Partisan Review: a personal Memoir Norman Birnbaum




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Partisan Review: A Personal Memoir Norman Birnbaum
Partisan Review, in the thirties, forties, fifties and sixties, our most exciting and influential journal of culture and ideas will publish no more.. Its final issue, this spring, paid tribute to its co-founder, William Phillips, who died last year aged ninety-four. His scintillating contemporaries (Hannah Arendt,Newton Arvin, James Burnham, Frederick Dupee, James Farrell, Clement Greenberg,Alfred Kazin, Dwight Macdonald, Mary McCarthy, the other founder Phillip Rahv, Meyer Schapiro, Lionel Trilling, Edmund Wilson) had already gone.The journal that began in 1934 by calling for revolution in society and the creative destruction of tradition in the arts ended as a one more voice of neo-conservatism in politics, a conventional defender of “standards” in culture. Partisan Review died well before its actual demise. That is all the more reason for those who, like myself, regarded it as central to their lives and work to mourn..
I first read it at age fourteen, in 1940. My father was a high school teacher, and The Nation and The New Republic came to the house, but not Partisan Review. Its readers moved in a distinctly different cultural sphere---Manhattan, not the Bronx. I was introduced to it by an older friend from a sophisticated milieu. The journal bewildered and fascinated me. It referred to writers like Thomas Mann and Andre Malraux, whom I had already read, in terms which suggested that I had hardly understood them. It discussed others I had never encountered, Eliot and Kafka—and convinced me that I needed its keys to unlock the treasures of culture.
Its political argument was, literally, shocking. Clement Greenberg (later the herald of Jackson Pollock and abstract expressionsm in art) and Dwight Macdonald (for the next generation our national iconoclast) declared that they could not support a war led by Churchill and Roosevelt—but only one led by democratic socialist revolutionaries. Under a pseudonym, Schapiro agreed. The others argued, not implausibly, that Churchill and Roosevelt were the only leaders we had.--and that they were preferable to Hitler. The demand for revolution was an expression of Partisan Review ‘s attachment to an ideal socialism. In fact, the argument on the war was the last gasp of its revolutionary enthusiasm. It collided with the anti-fascist and New Deal pieties I had absorbed.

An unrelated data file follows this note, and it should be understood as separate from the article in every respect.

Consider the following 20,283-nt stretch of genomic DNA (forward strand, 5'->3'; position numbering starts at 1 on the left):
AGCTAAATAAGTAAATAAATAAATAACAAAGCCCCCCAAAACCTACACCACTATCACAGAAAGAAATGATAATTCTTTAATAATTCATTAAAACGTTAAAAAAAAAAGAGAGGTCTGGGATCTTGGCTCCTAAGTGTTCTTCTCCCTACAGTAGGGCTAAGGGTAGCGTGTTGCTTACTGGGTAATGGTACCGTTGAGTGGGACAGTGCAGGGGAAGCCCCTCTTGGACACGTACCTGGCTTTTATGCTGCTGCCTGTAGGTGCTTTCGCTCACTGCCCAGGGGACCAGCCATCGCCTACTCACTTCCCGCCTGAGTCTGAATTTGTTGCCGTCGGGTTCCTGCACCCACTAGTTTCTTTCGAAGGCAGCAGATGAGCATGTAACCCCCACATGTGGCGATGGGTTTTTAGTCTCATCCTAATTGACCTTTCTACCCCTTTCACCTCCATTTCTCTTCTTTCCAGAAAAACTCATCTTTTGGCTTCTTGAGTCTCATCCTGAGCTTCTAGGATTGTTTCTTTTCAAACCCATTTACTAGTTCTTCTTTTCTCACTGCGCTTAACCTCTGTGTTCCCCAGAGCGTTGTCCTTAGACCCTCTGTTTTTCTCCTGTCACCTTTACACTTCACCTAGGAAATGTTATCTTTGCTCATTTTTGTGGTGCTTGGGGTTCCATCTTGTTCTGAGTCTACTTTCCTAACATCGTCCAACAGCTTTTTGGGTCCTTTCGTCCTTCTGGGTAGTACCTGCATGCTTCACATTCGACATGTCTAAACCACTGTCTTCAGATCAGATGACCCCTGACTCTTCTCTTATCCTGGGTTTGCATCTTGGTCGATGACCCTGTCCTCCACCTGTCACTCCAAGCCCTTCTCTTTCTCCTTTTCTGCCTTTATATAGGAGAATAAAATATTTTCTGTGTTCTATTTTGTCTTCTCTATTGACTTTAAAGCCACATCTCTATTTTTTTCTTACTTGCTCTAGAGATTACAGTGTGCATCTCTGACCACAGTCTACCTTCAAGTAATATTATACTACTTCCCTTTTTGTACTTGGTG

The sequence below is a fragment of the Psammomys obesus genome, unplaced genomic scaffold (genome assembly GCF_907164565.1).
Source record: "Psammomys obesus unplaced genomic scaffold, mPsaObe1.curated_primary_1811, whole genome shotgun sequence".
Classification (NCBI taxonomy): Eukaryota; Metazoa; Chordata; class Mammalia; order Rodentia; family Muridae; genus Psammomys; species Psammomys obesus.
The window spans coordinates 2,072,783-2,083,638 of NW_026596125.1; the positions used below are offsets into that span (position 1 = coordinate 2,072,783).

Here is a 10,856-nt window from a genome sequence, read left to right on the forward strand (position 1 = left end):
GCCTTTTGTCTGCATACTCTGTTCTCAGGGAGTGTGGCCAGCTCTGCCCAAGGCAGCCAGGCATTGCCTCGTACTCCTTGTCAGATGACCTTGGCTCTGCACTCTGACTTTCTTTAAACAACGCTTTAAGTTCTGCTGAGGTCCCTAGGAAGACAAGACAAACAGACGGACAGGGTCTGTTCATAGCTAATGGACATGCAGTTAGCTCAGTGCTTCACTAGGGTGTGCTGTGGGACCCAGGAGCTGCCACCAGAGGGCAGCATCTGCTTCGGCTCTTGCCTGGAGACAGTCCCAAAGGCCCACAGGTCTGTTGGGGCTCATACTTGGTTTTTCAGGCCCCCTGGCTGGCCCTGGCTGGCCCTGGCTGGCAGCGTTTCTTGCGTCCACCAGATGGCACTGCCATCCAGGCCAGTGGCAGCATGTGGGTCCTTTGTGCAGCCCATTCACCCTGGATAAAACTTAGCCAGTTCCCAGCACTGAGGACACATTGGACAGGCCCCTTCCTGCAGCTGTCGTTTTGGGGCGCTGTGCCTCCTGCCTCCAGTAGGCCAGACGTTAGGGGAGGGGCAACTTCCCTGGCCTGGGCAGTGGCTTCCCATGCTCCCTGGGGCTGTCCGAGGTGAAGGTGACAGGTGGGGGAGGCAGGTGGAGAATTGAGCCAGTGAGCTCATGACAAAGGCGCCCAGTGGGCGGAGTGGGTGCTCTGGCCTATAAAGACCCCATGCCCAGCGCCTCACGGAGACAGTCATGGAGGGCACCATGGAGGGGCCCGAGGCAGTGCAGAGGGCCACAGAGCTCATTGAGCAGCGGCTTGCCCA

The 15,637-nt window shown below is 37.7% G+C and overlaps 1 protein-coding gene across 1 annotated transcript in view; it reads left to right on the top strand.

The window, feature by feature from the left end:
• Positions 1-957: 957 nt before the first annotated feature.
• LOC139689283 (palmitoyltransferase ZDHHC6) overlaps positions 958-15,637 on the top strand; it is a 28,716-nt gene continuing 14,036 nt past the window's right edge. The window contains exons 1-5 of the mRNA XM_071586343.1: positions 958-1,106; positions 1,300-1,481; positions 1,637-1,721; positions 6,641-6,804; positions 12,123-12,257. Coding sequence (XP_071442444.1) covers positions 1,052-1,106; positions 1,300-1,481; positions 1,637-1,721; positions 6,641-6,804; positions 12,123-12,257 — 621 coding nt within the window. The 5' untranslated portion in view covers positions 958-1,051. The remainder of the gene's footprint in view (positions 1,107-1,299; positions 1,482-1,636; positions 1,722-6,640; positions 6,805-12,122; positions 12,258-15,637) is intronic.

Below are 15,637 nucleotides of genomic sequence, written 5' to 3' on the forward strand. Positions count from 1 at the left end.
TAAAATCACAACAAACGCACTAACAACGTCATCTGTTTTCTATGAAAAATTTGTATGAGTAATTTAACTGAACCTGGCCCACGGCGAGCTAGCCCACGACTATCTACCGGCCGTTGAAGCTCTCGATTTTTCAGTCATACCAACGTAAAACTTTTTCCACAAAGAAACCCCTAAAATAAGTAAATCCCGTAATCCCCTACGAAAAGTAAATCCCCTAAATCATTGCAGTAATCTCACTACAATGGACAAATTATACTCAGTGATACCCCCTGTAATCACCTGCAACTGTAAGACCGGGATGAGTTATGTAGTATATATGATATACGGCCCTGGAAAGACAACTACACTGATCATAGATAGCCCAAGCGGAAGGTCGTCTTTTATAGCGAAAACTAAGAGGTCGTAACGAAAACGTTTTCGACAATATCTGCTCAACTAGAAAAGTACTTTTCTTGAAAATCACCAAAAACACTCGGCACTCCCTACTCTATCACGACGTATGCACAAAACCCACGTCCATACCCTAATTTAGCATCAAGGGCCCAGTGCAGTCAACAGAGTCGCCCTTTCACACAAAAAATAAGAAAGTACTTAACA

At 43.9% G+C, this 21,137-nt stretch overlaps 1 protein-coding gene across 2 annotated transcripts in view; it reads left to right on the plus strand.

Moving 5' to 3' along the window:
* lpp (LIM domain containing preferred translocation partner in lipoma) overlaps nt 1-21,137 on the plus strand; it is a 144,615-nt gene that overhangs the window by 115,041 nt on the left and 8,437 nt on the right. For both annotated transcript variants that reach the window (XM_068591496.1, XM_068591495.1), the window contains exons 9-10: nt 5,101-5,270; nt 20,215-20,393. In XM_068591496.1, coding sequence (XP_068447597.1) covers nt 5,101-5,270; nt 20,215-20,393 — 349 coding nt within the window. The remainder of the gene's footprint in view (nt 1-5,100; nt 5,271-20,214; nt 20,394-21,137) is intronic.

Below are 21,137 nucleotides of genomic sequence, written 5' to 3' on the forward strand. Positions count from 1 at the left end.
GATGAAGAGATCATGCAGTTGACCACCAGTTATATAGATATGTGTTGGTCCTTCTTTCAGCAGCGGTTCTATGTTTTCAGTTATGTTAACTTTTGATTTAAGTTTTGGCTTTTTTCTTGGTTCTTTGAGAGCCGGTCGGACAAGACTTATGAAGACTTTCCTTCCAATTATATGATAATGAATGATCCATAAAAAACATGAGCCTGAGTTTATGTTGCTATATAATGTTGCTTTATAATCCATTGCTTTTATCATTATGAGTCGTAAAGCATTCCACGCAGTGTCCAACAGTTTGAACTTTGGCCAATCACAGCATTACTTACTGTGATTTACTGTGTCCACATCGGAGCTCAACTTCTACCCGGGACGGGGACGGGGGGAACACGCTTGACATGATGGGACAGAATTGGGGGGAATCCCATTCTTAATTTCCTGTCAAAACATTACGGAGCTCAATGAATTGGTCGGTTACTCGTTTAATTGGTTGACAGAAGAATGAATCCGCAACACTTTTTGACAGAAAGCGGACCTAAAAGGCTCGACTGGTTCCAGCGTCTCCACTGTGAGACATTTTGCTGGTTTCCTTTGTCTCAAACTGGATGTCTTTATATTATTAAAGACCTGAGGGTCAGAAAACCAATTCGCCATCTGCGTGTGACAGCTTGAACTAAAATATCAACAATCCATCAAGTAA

Partisan held that there was more to literature than met the eye accustomed to reading narrative in linear terms. It interpreted history as something else than Roosevelt’s triumph over big money. For my generation, Partisan Review was our introduction to ambiguity and complexity---even if its editors and authors wrote with utter, sometimes millennial, conviction.
I met them when I was nineteen. I had a date with a young woman who was a student of Mary McCarthy’s at Bard (the site of her malicious novel, The Groves of Academe). At the last moment, her teacher invited her to an evening with her Partisan Review colleagues at the townhouse of the art patron, Peggy Guggenheim. When I appeared at her parents’ Manhattan apartment, she was ready to sacrifice me on the altar of high culture by politely sending me away. I explained that I regularly read Partisan and had even submitted a piece to it. (True, but I did not say that it was an unpublished letter.) Still doubtful, she took me along. I could match the names to those expressive faces, and even louder voices. I recall Ms. McCarthy being cordial, Phillip Rahv sardonic, and Clement Greenberg (to my flattered surprise) taking a genuine interest in me. William Phillips, with whom I was to be friends much later, was so intensely involved in argument that I did not meet him.